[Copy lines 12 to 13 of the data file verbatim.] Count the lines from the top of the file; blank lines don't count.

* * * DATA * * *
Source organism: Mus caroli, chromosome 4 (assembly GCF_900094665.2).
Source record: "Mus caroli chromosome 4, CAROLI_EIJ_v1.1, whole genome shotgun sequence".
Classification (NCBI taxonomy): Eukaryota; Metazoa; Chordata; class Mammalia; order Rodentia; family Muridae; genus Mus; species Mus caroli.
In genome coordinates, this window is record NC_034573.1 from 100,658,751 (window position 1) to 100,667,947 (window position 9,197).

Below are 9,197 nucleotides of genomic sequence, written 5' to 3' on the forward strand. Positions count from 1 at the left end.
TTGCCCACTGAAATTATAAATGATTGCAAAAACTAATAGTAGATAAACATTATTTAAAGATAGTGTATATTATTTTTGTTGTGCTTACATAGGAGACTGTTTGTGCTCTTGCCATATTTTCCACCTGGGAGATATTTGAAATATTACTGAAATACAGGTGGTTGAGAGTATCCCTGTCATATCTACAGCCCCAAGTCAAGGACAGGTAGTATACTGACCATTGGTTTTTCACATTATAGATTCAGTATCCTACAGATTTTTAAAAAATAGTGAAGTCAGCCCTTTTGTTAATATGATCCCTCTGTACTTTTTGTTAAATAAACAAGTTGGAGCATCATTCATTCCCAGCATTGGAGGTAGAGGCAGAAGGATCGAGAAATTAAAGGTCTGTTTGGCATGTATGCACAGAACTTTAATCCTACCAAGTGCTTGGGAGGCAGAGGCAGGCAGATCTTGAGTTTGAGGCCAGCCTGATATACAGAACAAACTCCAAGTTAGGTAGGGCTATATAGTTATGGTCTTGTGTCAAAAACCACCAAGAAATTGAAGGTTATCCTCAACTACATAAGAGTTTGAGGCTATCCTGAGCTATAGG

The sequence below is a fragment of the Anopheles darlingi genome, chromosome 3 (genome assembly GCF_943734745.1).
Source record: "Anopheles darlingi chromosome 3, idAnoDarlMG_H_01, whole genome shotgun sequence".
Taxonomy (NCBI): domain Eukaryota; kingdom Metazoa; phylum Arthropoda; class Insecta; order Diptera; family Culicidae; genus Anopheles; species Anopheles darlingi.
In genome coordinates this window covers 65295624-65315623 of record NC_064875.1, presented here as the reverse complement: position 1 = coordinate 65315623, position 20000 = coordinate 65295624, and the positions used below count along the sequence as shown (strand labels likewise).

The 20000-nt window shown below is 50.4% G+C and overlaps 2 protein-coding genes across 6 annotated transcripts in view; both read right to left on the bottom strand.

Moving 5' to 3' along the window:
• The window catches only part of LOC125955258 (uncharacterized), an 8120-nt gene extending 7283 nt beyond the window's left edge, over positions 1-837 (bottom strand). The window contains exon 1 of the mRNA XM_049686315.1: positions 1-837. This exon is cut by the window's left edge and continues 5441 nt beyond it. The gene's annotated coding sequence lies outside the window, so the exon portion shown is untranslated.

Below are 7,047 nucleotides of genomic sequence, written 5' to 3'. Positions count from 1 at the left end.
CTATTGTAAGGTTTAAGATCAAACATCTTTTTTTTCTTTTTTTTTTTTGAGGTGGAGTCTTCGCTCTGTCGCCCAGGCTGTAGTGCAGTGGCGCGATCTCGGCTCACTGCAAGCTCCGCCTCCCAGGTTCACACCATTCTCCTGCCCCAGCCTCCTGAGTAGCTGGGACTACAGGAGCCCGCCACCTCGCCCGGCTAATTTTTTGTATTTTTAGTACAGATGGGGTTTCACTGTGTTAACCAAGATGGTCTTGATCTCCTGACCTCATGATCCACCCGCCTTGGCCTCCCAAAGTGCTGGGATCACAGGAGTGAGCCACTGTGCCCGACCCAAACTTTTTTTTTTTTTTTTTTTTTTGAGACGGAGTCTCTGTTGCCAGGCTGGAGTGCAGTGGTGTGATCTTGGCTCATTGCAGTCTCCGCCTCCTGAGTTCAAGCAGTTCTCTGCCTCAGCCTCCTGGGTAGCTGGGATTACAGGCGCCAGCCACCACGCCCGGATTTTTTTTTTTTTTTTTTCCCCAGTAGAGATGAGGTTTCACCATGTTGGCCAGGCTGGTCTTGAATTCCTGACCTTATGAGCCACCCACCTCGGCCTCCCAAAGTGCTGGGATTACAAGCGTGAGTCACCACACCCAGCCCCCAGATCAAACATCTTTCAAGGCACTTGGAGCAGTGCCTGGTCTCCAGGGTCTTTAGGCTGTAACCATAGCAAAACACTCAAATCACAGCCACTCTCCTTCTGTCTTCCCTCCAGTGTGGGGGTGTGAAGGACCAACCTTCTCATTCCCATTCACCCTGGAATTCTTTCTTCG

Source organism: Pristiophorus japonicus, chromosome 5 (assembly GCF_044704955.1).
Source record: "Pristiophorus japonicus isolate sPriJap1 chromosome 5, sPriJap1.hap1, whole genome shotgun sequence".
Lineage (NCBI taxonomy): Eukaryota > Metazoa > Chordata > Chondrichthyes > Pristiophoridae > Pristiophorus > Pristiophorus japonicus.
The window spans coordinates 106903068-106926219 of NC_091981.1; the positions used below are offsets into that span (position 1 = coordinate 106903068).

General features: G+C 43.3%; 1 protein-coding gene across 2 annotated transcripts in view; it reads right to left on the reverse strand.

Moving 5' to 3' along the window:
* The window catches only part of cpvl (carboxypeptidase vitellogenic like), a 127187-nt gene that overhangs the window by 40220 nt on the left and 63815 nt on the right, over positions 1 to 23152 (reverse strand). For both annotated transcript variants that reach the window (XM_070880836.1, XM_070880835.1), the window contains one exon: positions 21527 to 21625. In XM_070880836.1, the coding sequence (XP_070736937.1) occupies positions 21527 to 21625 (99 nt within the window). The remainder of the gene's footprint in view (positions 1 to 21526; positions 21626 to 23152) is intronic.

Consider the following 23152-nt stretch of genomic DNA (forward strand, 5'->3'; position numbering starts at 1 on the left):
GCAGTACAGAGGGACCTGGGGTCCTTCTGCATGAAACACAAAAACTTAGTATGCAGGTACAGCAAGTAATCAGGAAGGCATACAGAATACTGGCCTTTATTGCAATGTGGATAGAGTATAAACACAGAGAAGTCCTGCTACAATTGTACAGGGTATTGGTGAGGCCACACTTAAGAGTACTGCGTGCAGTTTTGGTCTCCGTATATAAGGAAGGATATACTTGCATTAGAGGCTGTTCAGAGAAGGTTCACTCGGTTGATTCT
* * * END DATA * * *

Moving 5' to 3' along the window:
• The window catches only part of LOC125955258 (uncharacterized), an 8120-nt gene extending 7283 nt beyond the window's left edge, over positions 1-837 (bottom strand). The window contains exon 1 of the mRNA XM_049686315.1: positions 1-837. This exon is cut by the window's left edge and continues 5441 nt beyond it. The gene's annotated coding sequence lies outside the window, so the exon portion shown is untranslated.